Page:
Sinn Féin speak out after tyres put on anti-internment bonfire
SINN Féin has called on statutory agencies to intervene after tyres were added to an anti-internment bonfire in north Belfast.
The tyres were placed on the bonfire in the New Lodge area, close to homes, while on Monday a site in Manor Street in the Oldpark was set alight.
It comes as the 45th anniversary of the beginning of internment is marked today, with bonfires appearing in several republican areas of Belfast, including Divis and the Short Strand.
North Belfast MLA Carál Ní Chuilín said those behind the bonfire in the New Lodge had "stuck two fingers up" to local residents.
Ms Ní Chuilín said: "A bonfire has been erected in the New Lodge area against the wishes of the residents in the Victoria Barracks area.
"Those behind this bonfire, which is a magnet for anti-social behaviour, are sticking two fingers up to local residents."
She added: "Tyres have now been added to this bonfire in a built-up residential area and that will mean that homes will be exposed to toxic fumes."
The former Culture, Arts and Leisure Minister said that residents had "made it clear in a series of meetings to Belfast City Council, the PSNI and the Housing Executive that they are united in opposition to this bonfire."
She said: "Myself and councillor JJ Magee have been in contact with all these statutory bodies ...to demand they step up to the plate and deliver on their obligations to the residents."
"And it's imperative that the police and the courts deal with any instances of anti-social behaviour connected to this bonfire."
A Housing Executive spokesman said the agency was working to "reduce the impact of bonfires", but said that the bonfire in the New Lodge was "not on our land."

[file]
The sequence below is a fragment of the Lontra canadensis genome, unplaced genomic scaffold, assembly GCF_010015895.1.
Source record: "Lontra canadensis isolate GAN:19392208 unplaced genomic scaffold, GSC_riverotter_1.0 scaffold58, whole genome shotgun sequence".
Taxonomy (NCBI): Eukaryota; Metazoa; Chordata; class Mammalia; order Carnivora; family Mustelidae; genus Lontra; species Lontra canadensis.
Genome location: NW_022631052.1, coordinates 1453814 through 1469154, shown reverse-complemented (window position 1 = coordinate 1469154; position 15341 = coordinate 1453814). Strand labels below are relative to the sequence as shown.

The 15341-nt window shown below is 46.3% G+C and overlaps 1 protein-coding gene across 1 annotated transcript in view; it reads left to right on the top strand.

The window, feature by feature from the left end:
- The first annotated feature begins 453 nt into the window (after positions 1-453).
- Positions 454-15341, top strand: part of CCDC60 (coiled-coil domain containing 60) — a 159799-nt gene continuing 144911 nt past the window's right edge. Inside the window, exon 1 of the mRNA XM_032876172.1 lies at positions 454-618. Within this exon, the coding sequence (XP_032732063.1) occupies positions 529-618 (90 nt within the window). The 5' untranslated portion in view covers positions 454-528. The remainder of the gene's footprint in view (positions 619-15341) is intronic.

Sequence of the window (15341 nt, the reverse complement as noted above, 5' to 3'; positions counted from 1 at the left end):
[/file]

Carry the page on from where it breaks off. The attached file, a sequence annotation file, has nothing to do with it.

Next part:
The spokesman said: "We are aware of a bonfire being built in the New Lodge area. We aim to work with the local community and a range of other organisations to reduce the impact of bonfires."
"We can confirm that in this instance, this bonfire is not on our land."
PSNI Chief Inspector Rachel Shields said: "The physical removal of bonfire material is not a matter for police however we will assist other statutory bodies carry out their duties if called upon to do so."
She added: "Police are always willing to address community concerns on a broad number of issues, including bonfires and we would advise that organisers ensure they have sought permission from relevant landowners and that bonfires are safe, pose no threat to life or property and are not likely to prompt a breach of the peace or any other offence."
Belfast City Council did not respond to a request for comment.
Last August, a homeless charity was forced to close its centre for several hours due to an anti-internment bonfire.
Shutters on the Belfast Welcome Organisation's building in the Divis area were pulled down in a pre-planned move due to concerns about heat from the pyre.